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Nampo agricultural show highlights the scale and sophistication of South African farming

Farming in SA is undergoing a revolution, and not the kind envisioned by the Economic Freedom Fighters and its copycats in the ruling party.

Techniques such as precision farming, which uses GPS technology to boost productivity and yields, are widening the already yawning gap between commercial agriculture and the subsistence plots still being tilled in the former homelands and other impoverished rural areas. A trip to industry group Grain SA’s annual Nampo agricultural show reveals the sheer scale of what is unfolding in the fields.
 
One of the first things that strike a visitor to the Nampo grounds, down the maize-lined and potholed R30 from Bothaville, is the size.

The only things that are relatively small are the planes on the runway that some of the farmers use as their mode of transport. A lot of the farmers themselves are in the buffalo league when it comes to size. In the parking lots used by the plebs, the bakkies and SUVs are rhino-sized. And some of the equipment on display at the showgrounds can only be described as elephantine, if not downright Jurassic.

Take, for example, the US-made Case IH harvester. Its tyres rise over 1.7m off the ground, and a ladder is needed to climb into the cab. There, a GPS-operated monitoring system will measure your soil moisture and yields while it is churning up the maize stalks. Got only four tons per hectare in one place, six tons in another? Next time around you can rectify that problem. The price tag: R5.5-million, according to the local sales rep this correspondent spoke to.

Nearby stands a sprayer for distributing chemicals and pesticides. Spreading horizontally in front of a futuristic-looking tractor, it has a wingspan of 36m and can spray about 300ha to 400ha a day, compared to older and smaller models which are lucky to do 100m. It’s going for R3.7-million.

Meanwhile, at another stand, one finds a Belgian-made Dewulf potato harvester the size of a bus. Its price is north of R2-million and there are bigger models to be had going for more than R5-million.

The picture that emerges is pretty obvious. Commercial agriculture in South Africa is big money and big business, using big lands. It is dominated by a few thousand mostly white (and ageing) commercial farmers who are effectively feeding 55 million people. The average age of grain farmers now is north of 55, Grain SA CEO Jannie de Villiers estimates. This correspondent ran into a friend of his in-laws at the show, an active commercial farmer who is a sprightly 89. Meanwhile, the farm loan book is estimated at around R160-billion.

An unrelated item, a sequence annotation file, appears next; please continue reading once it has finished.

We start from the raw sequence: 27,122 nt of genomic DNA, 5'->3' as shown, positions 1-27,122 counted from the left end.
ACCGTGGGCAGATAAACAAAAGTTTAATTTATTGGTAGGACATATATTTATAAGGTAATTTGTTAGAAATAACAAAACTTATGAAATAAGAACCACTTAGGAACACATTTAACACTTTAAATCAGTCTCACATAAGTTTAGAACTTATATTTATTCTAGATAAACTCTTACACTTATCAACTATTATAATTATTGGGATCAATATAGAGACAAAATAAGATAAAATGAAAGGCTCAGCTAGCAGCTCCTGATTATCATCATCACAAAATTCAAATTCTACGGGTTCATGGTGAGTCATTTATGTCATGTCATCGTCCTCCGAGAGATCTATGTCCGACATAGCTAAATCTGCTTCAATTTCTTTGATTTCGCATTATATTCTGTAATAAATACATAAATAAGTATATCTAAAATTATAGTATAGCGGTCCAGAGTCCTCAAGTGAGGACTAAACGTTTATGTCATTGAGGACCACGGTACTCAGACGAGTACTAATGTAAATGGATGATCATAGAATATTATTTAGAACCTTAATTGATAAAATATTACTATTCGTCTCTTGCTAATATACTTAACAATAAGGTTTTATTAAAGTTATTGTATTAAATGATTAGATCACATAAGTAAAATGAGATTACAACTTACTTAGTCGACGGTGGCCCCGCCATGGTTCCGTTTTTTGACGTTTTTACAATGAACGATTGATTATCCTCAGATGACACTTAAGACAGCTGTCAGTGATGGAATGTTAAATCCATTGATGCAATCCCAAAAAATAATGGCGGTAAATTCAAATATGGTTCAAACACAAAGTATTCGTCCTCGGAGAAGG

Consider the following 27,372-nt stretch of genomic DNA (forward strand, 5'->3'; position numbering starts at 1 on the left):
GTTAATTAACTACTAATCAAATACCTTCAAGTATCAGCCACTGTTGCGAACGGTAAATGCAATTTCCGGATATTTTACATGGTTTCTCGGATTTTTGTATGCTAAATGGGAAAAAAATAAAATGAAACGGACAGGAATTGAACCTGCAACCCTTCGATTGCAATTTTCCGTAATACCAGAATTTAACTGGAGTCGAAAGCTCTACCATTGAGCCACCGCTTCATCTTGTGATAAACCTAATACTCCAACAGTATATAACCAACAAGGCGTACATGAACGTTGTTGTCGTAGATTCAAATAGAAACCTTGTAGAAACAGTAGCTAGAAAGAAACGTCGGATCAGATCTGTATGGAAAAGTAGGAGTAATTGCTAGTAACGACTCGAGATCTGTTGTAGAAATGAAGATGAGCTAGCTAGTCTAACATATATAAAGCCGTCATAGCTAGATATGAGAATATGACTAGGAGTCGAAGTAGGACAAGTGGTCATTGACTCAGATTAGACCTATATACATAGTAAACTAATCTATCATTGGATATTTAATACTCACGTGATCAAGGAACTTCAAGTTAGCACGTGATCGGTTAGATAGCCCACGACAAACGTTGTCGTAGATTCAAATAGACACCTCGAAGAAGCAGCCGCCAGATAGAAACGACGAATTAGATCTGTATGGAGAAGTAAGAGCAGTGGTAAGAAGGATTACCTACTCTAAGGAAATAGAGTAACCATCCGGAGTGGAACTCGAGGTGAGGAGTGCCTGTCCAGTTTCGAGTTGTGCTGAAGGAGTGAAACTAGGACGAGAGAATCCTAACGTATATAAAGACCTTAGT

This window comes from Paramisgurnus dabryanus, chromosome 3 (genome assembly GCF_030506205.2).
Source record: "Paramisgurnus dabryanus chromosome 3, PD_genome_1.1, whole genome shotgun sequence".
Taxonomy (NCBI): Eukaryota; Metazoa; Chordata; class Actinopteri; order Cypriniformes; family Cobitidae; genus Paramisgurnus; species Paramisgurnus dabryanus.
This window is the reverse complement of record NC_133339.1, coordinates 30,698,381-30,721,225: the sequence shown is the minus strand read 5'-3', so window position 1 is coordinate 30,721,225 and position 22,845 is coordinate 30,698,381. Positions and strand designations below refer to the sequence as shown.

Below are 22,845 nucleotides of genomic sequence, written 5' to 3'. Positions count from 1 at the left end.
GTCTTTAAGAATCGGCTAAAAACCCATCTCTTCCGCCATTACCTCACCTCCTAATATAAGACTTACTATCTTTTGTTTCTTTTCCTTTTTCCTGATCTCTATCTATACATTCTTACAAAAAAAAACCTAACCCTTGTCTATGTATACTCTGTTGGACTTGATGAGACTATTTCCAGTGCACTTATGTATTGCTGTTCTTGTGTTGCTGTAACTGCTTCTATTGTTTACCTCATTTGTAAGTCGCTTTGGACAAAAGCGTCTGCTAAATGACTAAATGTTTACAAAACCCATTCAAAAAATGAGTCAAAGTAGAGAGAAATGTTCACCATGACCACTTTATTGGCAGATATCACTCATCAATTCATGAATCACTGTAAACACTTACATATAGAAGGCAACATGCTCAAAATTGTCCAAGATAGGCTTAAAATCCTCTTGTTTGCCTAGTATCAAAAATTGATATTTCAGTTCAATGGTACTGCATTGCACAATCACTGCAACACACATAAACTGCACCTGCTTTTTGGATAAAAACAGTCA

And South African farmers are mirroring hi-tech methods that are taking farming on a global scale by storm. Precision agriculture is at the cutting edge. Making use of GPS technology, farmers can map their fields out in grids, gathering soil data so they can know exactly what inputs need to go where.

At harvest time, the GPS gathers additional data. Yields and productivity get huge boosts — something crucial in drought-prone South Africa. The national maize crop this season is estimated at around 10.6 million tons, just shy of the 11.5 million tons that South Africa consumes, but there are ample stocks from 2018 to see the country through. Still, the margin between feeding ourselves and relying on imports is tight. It would be tighter if it weren’t for technologies such as precision farming.

“When you don’t have subsidies from the government, you need scale and precision farming to feed our urbanising population,” Grain SA’s De Villiers told Daily Maverick.

While he does not have precise estimates, he reckons that “almost all” South African commercial grain farmers today are using precision technology in one way or another – a view shared by other farmers at Nampo. If you are a commercial farmer and not in this space yet, you are a bit like the guy who stuck to his horses and oxen when the neighbour got the first tractor in the district.

This should all be food for thought for the incoming administration of President Cyril Ramaphosa, who has said that land reform will not target productive fields and will be carried out in a way that does not threaten food security. Commercial farming in this country is capital and technology intensive, and is set to become more so. Driverless tractors are also on the horizon as well as unheard-of technologies that some scientists no doubt are busy cooking up.

To be a success in this space requires a lot of money and know-how. This is also a global trend. Populist policies that involve confiscation and redistribution will do more than hurt food security, investor sentiment and economic growth (and those are worrying enough). It would also set South Africa back technologically. And South Africa does not need to be a “de-developing” economy. 


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